It was a hot, miserable day to be a missionary in Tucson Arizona. In the middle of June the temperature peaked at one hundred fourteen degrees Fahrenheit. I had been in the field for about five months, and was on a bicycle with a companion who refused to be in the apartment for any reason between the hours of 9:30 am and 9:30 pm, except for a 55-minute lunch. When I complained about going door-to-door (tracting) in such conditions, he would give what seemed to be the standard Arizona reply, "But it's a dry heat," as if to imply that the lack of humidity made this heat better than a humid 95 degrees somewhere else. I would simply point out that if one put an egg on a frying pan or in a pot of water, it would still cook.
On most days, when tracting we could count on at least a few people feeling sorry for us. These kinds souls would let us in out of the heat for a few minutes and give us some water to drink, even if they did not want to hear what we had to say. On one particular day, however, my companion and I could not find a kind soul in 3 hours of tracting in the middle of the day. It was around 3 o'clock in the afternoon. We had no appointment, and every door we had knocked on had either not opened or had been slammed in our faces after generally unpleasant comments. My companion and I had decided that we had worked in this neighborhood enough, and were riding our bikes to the other end of our area (passing right by our cool, air-conditioned apartment, I noted to my companion).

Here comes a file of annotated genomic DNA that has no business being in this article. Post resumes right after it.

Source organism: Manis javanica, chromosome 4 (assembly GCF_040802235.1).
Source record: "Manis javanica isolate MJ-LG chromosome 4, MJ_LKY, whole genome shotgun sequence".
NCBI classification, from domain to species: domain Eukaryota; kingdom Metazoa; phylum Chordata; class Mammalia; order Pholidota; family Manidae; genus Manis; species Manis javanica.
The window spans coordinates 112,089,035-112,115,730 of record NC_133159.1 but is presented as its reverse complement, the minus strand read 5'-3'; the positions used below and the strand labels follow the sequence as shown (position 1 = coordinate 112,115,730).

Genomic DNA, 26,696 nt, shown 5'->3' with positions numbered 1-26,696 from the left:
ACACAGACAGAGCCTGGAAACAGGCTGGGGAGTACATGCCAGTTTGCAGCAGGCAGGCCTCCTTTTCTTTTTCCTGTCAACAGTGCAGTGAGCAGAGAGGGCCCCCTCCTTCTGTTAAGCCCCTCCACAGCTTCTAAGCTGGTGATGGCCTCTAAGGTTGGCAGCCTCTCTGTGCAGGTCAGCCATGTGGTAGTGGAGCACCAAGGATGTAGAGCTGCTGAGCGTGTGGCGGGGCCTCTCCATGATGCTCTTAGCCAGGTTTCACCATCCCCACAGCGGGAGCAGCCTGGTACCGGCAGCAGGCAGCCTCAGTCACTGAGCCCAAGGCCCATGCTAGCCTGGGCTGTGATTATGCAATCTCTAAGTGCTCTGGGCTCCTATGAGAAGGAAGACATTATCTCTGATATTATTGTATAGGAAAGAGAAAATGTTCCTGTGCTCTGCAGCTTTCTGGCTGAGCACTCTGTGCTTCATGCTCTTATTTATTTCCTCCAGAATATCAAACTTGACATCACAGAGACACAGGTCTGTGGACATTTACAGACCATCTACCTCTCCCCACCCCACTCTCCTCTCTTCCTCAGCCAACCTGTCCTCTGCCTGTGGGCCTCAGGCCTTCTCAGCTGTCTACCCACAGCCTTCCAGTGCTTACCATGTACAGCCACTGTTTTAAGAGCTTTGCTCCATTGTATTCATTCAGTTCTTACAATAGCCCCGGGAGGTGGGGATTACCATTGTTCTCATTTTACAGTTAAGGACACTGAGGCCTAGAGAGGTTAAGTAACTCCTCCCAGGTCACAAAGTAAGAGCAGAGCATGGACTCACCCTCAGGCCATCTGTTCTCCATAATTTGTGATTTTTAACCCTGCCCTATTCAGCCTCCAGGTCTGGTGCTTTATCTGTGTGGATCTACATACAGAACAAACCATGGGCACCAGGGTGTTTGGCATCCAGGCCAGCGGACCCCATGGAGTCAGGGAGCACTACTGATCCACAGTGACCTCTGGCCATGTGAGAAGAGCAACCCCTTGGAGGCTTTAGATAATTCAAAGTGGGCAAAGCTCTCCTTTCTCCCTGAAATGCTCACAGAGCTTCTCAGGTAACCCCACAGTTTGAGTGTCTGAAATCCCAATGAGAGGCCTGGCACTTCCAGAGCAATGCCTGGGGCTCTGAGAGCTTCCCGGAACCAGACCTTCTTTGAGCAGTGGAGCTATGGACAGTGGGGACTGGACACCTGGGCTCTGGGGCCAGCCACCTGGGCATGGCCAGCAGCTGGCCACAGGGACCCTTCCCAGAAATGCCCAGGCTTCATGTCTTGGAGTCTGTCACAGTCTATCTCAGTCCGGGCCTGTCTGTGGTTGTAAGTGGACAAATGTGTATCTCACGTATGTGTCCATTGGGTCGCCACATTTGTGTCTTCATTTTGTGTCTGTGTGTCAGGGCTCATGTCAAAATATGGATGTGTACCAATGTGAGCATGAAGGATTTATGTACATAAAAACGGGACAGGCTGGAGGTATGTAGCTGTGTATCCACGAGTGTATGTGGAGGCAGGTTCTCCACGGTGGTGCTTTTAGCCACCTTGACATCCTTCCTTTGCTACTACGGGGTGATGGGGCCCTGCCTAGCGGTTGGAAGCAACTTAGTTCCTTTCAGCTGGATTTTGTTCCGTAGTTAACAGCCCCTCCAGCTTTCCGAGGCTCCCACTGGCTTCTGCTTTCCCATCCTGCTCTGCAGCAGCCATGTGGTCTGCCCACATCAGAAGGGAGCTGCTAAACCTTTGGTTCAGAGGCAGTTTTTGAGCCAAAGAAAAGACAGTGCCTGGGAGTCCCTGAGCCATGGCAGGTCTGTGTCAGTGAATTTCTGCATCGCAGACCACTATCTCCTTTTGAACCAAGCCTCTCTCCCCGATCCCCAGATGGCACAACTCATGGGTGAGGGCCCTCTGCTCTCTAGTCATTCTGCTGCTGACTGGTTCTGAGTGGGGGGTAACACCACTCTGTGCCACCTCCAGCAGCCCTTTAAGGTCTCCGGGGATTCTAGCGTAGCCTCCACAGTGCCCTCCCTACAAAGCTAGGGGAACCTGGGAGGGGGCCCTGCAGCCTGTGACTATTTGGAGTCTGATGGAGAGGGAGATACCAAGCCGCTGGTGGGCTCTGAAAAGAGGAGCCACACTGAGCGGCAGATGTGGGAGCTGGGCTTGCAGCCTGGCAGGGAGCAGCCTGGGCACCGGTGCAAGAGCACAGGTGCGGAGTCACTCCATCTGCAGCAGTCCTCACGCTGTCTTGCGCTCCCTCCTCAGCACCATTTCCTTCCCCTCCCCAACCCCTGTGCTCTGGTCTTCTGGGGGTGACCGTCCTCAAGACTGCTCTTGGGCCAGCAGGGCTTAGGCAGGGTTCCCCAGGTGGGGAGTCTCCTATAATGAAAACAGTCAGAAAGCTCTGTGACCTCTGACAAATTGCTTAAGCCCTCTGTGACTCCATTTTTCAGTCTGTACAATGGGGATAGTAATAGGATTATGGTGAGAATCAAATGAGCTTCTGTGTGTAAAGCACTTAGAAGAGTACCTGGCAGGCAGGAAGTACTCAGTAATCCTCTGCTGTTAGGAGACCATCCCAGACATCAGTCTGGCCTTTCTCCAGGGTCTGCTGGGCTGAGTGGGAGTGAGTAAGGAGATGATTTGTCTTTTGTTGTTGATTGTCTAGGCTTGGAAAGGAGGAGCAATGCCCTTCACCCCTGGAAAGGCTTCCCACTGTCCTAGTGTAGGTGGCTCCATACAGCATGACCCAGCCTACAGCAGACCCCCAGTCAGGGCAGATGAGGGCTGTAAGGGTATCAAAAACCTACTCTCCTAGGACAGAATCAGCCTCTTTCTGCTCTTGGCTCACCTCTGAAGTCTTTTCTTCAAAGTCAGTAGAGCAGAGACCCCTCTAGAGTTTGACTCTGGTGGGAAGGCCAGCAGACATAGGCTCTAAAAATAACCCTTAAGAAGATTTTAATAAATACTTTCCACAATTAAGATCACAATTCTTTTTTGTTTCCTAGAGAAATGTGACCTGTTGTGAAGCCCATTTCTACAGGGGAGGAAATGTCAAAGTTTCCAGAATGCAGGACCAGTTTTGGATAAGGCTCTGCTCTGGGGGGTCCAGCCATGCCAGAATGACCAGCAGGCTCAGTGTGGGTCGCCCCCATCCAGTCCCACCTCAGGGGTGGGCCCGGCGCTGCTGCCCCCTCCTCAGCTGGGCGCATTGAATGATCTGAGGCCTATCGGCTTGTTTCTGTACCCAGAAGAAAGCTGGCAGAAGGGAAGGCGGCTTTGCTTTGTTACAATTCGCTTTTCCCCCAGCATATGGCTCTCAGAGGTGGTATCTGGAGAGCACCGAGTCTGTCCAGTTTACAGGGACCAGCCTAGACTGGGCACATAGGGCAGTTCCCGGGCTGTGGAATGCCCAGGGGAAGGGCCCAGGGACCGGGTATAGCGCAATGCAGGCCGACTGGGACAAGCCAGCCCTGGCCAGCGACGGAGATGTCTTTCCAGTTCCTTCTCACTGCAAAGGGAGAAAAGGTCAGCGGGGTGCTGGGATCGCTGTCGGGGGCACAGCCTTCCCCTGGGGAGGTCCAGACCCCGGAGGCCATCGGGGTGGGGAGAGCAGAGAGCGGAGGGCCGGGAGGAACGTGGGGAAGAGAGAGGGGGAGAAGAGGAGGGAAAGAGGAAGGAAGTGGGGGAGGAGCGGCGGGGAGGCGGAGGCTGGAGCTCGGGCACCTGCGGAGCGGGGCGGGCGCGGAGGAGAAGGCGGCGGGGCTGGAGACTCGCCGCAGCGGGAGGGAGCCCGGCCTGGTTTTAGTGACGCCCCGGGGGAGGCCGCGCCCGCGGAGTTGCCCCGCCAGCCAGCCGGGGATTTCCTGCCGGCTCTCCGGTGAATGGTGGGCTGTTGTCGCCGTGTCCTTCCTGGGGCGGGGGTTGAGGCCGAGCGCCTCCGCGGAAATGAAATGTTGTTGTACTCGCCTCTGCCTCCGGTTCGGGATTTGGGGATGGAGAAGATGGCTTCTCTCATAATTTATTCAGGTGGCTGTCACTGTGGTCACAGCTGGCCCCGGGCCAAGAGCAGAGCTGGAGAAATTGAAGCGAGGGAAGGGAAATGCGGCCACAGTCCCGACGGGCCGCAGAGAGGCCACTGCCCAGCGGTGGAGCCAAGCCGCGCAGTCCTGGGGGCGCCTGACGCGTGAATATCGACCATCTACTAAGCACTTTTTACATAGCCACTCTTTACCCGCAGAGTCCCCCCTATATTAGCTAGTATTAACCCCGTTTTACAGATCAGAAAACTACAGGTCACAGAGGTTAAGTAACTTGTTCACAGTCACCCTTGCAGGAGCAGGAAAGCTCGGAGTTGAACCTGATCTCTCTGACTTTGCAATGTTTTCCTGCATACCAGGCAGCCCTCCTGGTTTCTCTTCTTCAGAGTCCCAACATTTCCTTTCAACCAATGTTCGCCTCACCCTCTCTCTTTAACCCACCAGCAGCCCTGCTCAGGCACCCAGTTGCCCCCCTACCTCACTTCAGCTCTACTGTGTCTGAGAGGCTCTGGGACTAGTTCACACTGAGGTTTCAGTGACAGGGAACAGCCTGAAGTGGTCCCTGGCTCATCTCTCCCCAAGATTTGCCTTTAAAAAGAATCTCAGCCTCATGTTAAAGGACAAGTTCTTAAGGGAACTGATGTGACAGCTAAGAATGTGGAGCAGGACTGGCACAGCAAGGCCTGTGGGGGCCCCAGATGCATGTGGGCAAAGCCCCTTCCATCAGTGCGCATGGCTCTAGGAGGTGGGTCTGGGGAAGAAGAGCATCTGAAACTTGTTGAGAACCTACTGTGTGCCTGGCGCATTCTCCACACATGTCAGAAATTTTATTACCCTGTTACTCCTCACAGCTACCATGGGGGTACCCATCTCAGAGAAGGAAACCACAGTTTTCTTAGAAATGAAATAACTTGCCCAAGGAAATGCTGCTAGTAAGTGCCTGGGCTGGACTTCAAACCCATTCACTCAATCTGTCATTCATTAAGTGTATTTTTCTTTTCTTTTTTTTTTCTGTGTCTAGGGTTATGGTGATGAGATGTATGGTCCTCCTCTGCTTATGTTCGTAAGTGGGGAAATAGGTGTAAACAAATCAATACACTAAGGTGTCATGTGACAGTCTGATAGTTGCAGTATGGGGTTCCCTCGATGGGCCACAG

At this point, on this day, I was feeling sorry for myself. I was mad at my companion. I wanted to go home. Not to the apartment, but HOME to my mom who would understand how hot it is and insist that I not go out into the heat. As I was thinking these thoughts, I realized that going home was not an option that I would seriously consider. I knew that "this too would pass," as my dad used to tell me. I just had to get through this rotten day.
When I began to realize these things, I decided to pray. I was riding my bike down the street; my companion was probably 30 yards ahead of me. I prayed in my heart that the Lord would help me get through the day. I told Him that if I had a better attitude, we would have more success. If it were not so miserable outside, then my attitude would be better. "So Heavenly Father," I silently prayed, "If you could just cool things off for me, I would be a better missionary."
These thoughts no more than crossed my mind when a convertible came speeding around the corner ahead of us. The next thing I knew, I was completely drenched from head to toe. The teenagers in the car had a fire hydrant filled with water that they emptied on me. My companion stopped to make sure I was all right. He was dry. Nothing else was wet, except my bike and me. My first reaction, of course, was anger. "Hey!" I yelled. "Come back here right now!" Then it hit me. This was the best that I had felt all day. "Come back right now and do that again!!!"
To illustrate that the Lord is merciful (and how dry it really is in Arizona), I was dry by the time we reached our destination, and got into some one's home to discuss the gospel.
© John W. Edwards, II 2002